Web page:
Look everyone! Two posts in one day! (What? Shut up! That other one totally counts!) … You can tell when I’m writing this, can’t you >.> Anyway, we have the lovely Leslie Dicken guesting with us! Not only is she awesome, she’s especially awesome because she’s my not, but almost, birthday twin! Cuz we’ve already established it’s all about me. Which is why you always want me to shut up and get you to the part where the author actually starts talking. :\
Every author has a theme. They don’t always know it or purposely write about it, but when you look at their body of work you will find a consistent theme. It could be redemption or revenge or love conquers all. Many authors will write their books to show off this theme on purpose. Others, like me, just write the story in their head without realizing that their theme will emerge.
EVERY story I’ve written can have this drawn from it: what is the character’s identity? where do they really belong?
In my novella erotica Taboo, my characters are from opposing cultures (think “West Side Story” or “Romeo and Juliet”). My hero and heroine each start to question their culture and how they identify with all that they’ve learned and known.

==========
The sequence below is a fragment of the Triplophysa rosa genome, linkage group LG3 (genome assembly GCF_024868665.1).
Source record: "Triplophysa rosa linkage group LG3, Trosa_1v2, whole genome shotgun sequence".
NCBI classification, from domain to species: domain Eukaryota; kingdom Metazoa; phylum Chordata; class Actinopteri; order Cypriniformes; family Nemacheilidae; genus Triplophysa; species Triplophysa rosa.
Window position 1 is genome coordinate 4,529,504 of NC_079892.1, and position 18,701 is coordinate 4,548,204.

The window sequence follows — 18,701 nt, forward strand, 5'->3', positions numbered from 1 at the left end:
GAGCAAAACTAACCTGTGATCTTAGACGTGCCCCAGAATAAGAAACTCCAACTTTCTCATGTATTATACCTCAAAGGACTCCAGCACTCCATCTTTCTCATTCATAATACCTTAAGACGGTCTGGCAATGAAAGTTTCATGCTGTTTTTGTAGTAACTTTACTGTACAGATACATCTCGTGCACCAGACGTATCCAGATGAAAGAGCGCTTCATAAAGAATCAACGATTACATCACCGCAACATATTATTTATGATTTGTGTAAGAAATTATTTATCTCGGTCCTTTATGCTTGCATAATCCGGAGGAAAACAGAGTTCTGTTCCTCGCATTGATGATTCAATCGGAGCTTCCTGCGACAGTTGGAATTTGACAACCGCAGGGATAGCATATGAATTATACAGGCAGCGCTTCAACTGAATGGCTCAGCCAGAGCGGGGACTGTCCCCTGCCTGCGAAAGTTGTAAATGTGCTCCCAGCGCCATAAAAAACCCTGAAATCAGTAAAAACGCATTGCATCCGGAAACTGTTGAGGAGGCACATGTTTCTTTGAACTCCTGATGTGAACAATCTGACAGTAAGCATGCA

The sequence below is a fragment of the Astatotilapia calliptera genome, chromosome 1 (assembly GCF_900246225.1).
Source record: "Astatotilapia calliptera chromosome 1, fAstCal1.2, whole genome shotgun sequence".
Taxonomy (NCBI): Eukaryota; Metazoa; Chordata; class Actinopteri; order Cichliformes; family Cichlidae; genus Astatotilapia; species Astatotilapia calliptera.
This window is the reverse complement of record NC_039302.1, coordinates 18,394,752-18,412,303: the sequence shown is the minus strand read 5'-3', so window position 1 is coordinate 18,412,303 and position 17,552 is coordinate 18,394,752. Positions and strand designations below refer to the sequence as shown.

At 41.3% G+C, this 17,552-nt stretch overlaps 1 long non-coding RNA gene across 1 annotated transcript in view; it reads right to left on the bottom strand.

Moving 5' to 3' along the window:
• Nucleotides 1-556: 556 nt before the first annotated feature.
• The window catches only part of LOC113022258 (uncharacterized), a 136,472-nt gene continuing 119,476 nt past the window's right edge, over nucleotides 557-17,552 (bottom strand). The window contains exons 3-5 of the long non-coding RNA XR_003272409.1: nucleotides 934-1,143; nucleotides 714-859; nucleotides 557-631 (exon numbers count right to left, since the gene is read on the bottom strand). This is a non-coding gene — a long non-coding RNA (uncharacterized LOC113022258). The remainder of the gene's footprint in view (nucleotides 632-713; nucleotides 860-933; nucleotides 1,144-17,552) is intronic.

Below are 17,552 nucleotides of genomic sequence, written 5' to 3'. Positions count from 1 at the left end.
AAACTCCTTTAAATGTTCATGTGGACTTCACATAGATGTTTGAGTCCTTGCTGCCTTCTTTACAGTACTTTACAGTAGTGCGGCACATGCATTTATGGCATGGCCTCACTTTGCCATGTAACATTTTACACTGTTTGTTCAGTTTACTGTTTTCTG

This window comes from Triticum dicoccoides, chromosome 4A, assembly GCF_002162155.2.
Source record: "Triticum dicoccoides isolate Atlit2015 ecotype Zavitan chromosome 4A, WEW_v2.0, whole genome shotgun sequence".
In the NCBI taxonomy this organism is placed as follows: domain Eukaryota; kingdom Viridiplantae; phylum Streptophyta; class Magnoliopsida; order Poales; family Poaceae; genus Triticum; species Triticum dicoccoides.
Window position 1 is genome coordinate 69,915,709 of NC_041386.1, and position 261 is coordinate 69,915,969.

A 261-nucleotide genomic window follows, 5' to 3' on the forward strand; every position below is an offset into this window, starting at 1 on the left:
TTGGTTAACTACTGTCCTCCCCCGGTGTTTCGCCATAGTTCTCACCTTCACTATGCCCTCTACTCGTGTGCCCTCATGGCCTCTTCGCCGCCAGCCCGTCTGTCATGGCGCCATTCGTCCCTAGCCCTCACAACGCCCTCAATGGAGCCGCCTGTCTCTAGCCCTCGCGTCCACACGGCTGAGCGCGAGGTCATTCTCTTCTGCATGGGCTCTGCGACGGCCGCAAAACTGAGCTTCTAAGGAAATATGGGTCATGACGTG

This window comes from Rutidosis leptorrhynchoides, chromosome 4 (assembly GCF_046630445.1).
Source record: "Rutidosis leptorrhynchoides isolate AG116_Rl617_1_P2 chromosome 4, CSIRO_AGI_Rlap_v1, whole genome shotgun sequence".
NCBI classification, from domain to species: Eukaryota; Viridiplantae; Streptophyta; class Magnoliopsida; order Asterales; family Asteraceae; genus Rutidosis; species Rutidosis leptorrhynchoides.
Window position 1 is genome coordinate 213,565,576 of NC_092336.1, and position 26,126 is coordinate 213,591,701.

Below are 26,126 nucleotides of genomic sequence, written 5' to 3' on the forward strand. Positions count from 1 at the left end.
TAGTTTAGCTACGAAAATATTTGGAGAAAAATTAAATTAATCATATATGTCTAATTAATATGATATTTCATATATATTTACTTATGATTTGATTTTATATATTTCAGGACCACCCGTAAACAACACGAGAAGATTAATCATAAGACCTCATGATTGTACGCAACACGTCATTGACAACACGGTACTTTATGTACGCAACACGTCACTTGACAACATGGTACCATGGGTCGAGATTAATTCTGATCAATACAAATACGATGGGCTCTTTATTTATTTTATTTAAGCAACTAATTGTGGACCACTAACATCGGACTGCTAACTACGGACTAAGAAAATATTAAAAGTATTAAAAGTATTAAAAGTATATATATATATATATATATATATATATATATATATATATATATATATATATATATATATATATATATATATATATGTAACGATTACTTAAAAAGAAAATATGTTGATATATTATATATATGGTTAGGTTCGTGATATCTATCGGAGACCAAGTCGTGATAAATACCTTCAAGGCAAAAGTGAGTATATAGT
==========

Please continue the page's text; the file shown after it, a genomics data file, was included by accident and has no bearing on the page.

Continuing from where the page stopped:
In The Price of Discovery, my hero is from another planet. He comes to earth only to bring back a vital resources to save his ailing people. However, his beliefs are shaken by a woman he meets. She will challenge him to let go of his identity and long-held beliefs.
Both main characters in A Tarnished Heart question where they really belong. The heroine is a vicar’s daughter and does not think she is right for high London society. She is constantly trying to go back home to her small village. The hero feels his must do everything he can to keep his place in society, but perhaps it isn’t worth it all in the end.
The hero in Beauty Tempts the Beast has focused his identity on being a “monster.” He keeps himself isolated and won’t let himself get close to anyone. But when the heroine comes into his life, she forces him to reexamine his life and break free of that self-imposed prison.
In my upcoming release, The Iron Heart, (Ed* which is actually out now! Whee – and congratulations on another release!) my heroine has already decided she didn’t belong in the world she was born into and moved to live with her uncle. However, the hero continually questions his identity and the person he thinks he is.
Think about authors you’ve read. What themes do they have showing up in their stories over and over again? If you were to write, what would be your theme?
Leslie is very kindly giving one lucky commenter a copy of The Iron Heart!